The Grim Reaper: Heart Disease

Insulin resistance creates many problems, often leading to T2D– which if uncontrolled, also triggers heart disease, the leading cause of death in the world. But remember, heart disease usually arises due to Metabolic Syndrome– which can be prevented and reversed– with the right diet and lifestyle choices.

Essential to Mention

Studies show that drinking filtered coffee (including decaf) may reduce the risk of developing T2D, but their effect on insulin activity in those with T2D is variable. For many, coffee can raise blood sugar and insulin levels, and caffeine may lower insulin sensitivity.

Coffee should not be consumed in place of pure water. Proper hydration is very important for all of us, and especially for those with T2D. Drinking half of your body weight in ounces of water (spread out as evenly as possible throughout your waking hours) will prevent blood sugar from concentrating. There is no valid reason to avoid drinking water.

“High blood sugar causes further dehydration as your kidneys attempt to unload glucose and ketones by producing large amounts of urine. Increased dehydration causes higher blood sugars, which in turn cause further dehydration.”  From “Diabetes Solution” by Dr. Richard K. Bernstein, MD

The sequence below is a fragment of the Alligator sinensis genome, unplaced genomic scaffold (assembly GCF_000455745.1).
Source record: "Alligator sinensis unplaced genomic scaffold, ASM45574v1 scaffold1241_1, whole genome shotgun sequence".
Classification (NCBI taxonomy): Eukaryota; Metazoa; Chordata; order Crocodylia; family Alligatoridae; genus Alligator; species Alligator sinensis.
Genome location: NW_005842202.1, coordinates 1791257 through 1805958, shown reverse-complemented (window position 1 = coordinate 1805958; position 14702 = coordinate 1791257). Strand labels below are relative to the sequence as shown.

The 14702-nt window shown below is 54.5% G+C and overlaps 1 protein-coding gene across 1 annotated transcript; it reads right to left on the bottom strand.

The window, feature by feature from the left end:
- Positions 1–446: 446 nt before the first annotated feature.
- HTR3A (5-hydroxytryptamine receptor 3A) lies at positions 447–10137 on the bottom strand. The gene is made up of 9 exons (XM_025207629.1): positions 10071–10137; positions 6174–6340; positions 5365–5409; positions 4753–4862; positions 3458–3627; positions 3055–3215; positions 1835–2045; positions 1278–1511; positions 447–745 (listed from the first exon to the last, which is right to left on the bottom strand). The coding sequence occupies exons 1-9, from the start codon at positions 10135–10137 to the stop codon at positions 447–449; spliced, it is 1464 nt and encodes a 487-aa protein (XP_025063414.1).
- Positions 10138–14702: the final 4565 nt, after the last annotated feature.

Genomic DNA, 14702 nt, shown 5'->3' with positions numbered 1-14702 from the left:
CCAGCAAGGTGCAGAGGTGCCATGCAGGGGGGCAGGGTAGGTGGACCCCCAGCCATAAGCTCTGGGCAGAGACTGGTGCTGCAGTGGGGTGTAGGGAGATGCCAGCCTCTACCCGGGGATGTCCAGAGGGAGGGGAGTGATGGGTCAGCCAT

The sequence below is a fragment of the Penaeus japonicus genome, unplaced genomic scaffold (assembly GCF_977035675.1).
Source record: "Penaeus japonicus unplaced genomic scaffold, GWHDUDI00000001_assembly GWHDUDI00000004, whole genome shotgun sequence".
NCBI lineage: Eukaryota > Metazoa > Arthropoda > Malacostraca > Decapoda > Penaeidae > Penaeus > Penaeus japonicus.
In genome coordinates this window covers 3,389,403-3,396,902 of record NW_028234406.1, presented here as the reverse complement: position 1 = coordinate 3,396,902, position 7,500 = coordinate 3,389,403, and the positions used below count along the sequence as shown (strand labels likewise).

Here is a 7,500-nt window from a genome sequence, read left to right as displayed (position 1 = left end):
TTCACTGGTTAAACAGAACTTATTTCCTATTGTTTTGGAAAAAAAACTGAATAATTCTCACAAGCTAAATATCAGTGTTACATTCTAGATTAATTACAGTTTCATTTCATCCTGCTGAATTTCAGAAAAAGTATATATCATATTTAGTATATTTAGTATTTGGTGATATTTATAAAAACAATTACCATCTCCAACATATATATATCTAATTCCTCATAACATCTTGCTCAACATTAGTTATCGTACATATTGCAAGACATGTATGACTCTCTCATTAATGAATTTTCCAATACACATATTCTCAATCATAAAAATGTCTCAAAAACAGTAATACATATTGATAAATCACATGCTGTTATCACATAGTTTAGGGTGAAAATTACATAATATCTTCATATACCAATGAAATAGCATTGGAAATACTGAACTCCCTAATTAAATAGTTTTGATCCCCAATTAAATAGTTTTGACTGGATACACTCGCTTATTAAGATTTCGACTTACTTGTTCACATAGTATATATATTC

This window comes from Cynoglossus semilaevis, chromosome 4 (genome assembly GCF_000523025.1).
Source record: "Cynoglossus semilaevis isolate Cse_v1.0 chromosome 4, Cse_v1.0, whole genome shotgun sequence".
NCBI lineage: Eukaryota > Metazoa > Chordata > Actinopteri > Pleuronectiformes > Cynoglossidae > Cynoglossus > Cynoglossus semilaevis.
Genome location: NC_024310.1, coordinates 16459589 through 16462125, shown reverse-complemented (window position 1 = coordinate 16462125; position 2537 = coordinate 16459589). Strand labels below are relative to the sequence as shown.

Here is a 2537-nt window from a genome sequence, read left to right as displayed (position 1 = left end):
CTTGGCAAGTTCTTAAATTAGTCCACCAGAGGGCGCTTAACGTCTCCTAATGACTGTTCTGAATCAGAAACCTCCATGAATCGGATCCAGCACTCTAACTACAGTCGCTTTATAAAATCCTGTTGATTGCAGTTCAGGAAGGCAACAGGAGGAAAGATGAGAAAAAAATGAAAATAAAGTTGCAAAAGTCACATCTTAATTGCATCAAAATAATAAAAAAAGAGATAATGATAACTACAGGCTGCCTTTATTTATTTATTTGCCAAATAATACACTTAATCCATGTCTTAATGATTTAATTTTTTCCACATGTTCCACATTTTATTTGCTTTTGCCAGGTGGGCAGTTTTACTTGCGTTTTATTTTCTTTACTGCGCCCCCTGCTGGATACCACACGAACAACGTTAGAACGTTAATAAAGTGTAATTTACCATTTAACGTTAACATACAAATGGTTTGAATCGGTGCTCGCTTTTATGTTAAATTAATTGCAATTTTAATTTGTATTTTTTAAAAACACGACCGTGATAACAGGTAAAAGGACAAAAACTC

Exercise is essential for both maintenance and prevention. Vigorous exercise lowers blood glucose levels and improves your body’s sensitivity to insulin. You may be surprised to learn that there is a 90% increased risk of T2D from sitting more than eight hours a day! Sitting for extended periods makes it easier for the arteries to become clogged, leading to an increased risk for heart disease. Get up and move around, ideally for 60 minutes daily. You can break it up into segments if doing a straight hour is not possible. Click here to learn more.

Alzheimer’s and Dementia– Please click here to discover the direct link between insulin resistance and dementia.

Sleep Problems–T2D has been associated with both an excess and deficiency of sleep.  A study showed that people who regularly slept for over 8 hours were twice as likely to have type II diabetes as individuals who slept 7-8 hours.

High Glucose Leads to High Blood Pressure